I opted for the Korean BBQ chicken, a mildly spicy combination of chicken and onion served over white rice.  I asked them to hold the pickled vegetables and add a fried egg as topping instead, and paired the food with K-Town sauce, which I think is the spiciest sauce T+L offers.  The result was a delightful and filling lunch that had a very pleasant kick to it.  And even though I didn’t get my lunchtime steps in, I burned a calorie or two wielding chopsticks in my quest to consume every last grain of K-Town dappled rice.

Tiger + Lily has a devoted following at our firm, which is how I ended up there on Friday.  The T+L fans all seem to have a personal favorite on the menu, and now I do, too.  Who knows?  Now that I’ve broken the ice, I might even try that YumYum sauce next time.

Lunchbox Land

Kish and I met Russell for breakfast at Dell’s Fine Food in Fostoria, Ohio today. In addition to winning countless awards for its barbecue and making the best pancakes Kish says she’s ever had — which is the highest praise any pancake could possibly hope for — Dell’s also features an impressive display of old-fashioned lunchboxes, from back in the day when many kids took a lunchbox and matching thermos filled with hot soup to school every day.

I’m sure I had a Mercury astronaut lunch box, a Jetson’s lunchbox, and a Monkees lunchbox, and a few others, too. My thermoses always broke — the glass inside shattered if you dropped it — and I eventually became too self consciously cool for a lunchbox and carried a sack lunch instead, but I still have a soft spot for the lunchbox days of the ’60s.

Working Too Hard

Recently I was on the road and arrived at my hotel at about 8 p.m.  I hadn’t eaten, so after dropping off my bag in my room I visited the hotel restaurant, had a cheeseburger for dinner, and then was tempted by an apple crumble for dessert.  I asked if I could get it with ice cream, and the waiter said that would be fine.  The combination above is what arrived.

In case you’re wondering, on the plate that’s closest to the camera, that’s a kind of crumble pie, with no apple pieces, at the far left, two little green apple spheres with faux stems in the middle, and an apple slice dipped in dark chocolate in a mold made out of a cheesecake-like substance on the right, all set against the backdrop of Aztec-like lines inscribed in dark chocolate that was hardened on the plate.  The bowl at the far side of the plate contains my scoop of vanilla ice cream.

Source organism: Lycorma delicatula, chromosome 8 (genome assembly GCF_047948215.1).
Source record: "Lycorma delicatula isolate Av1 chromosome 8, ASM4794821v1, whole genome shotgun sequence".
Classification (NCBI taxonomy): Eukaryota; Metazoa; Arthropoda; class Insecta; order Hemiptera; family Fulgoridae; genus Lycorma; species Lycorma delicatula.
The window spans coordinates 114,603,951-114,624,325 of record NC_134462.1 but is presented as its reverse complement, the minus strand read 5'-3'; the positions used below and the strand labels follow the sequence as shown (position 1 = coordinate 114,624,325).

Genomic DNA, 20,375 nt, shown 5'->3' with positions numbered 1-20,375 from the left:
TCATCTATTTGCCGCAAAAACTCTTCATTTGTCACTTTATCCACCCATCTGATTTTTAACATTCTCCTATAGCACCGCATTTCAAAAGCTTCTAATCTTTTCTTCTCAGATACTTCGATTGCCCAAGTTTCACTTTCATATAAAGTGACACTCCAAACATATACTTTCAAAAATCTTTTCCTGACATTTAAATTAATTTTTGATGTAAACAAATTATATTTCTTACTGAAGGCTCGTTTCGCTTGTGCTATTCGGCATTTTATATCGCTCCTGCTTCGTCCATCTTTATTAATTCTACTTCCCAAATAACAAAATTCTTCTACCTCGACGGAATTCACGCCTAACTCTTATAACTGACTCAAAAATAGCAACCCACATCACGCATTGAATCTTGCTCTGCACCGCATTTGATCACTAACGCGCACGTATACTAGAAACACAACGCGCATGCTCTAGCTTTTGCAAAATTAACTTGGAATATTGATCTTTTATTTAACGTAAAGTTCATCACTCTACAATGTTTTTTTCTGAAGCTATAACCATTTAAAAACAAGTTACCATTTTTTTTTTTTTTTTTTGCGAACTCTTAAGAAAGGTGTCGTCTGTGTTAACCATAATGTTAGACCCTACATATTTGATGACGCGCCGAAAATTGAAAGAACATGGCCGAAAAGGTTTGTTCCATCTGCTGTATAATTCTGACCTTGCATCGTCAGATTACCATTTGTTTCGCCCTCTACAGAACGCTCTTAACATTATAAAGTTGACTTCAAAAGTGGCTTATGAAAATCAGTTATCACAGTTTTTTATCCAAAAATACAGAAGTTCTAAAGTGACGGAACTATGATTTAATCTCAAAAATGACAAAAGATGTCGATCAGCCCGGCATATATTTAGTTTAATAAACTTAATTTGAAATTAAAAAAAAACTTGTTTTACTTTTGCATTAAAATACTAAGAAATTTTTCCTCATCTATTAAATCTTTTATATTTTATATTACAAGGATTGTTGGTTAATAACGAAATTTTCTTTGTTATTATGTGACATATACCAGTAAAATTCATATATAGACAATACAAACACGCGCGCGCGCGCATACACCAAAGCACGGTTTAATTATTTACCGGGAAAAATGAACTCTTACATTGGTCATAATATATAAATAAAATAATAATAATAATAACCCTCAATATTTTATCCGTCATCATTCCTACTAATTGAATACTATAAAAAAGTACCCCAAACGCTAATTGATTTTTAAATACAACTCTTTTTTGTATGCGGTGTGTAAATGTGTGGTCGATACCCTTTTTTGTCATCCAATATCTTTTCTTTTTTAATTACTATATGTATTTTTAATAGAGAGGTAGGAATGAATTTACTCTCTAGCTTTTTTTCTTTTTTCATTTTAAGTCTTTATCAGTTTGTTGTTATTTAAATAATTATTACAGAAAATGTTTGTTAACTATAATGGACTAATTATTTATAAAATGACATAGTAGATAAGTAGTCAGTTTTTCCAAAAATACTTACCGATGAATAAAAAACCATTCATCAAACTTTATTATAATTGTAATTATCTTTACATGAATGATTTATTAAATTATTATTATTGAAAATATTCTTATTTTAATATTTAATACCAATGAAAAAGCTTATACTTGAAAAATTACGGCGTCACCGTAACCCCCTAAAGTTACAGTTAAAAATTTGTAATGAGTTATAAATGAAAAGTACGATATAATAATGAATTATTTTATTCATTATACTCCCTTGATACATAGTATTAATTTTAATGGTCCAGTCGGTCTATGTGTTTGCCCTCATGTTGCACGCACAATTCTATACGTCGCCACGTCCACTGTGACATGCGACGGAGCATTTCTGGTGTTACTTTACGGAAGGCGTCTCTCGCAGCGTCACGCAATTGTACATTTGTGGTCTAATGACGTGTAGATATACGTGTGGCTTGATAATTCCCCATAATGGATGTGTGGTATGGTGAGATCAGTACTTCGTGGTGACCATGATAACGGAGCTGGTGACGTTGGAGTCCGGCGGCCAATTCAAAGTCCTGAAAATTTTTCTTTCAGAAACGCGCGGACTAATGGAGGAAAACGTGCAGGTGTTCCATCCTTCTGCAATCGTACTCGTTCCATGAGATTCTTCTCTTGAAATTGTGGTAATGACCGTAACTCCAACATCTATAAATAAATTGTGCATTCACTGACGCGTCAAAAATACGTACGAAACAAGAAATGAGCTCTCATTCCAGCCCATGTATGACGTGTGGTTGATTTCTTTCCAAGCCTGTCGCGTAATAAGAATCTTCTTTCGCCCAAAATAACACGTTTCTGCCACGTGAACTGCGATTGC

I’m sure I was supposed to admire the artistry of the presentation of the dessert, and the delicate nature of the plating. Mostly, though, I wondered how I was supposed to eat the various elements. I spooned the scoop of ice cream onto the crumble pie to let it melt, grabbed one of the little green apples by its faux stem and ate it, and then was stumped.  Was the molded cheesecake-chocolate option on one side of the plate supposed to be eaten in conjunction with the crumble pie at the other end?  If so, how?  And what was I expected to do with the chocolate markings –scrape them off and chow them down with the crumble pie, or the apples, or the cheesecake chocolate mold, or all three?  I ended up alternating between bites of the crumble pie and the molded object, ate the second little green apple at some point in between, and left the dark chocolate stripes alone.  It was fine,  I guess, but it would have been even better if I’d just gotten what I expected in the first place — a single dish that contained warm spiced apple slices, crumble, and ice cream on top that you could eat in the normal way.

I admire haute cuisine, and the efforts of chefs to bring creativity to the art of cooking and to reimagine some time-honored dishes.  But there’s a time and a place for it — and a late dinner at a hotel restaurant isn’t it.  It was clear that the kitchen had worked hard on the dish, but it really was making me work too hard in order to enjoy it.  Call me a philistine if you will, but I wasn’t ordering dessert to get a work of art.  I just wanted a traditional fruit dessert served in the traditional way.  Maybe the artistry can be reserved for the souffle.

The Coronita

Most seaside bars have popular specialty drinks. At the notorious Mucky Duck on Captiva Island, it’s the rum punch and this concoction, called a Coronita. It’s an 8-ounce bottle of Corona tipped into a margarita made with wine-strength alcohol. As you guzzle the margarita, more Corona drops out of the bottle to infuse the drink with Mexican beer.

Kish reported it was refreshing. As for me, I don’t think there’s anything more refreshing than a cold beer on a hot day, so I went for the Mucky Duck Red Ale.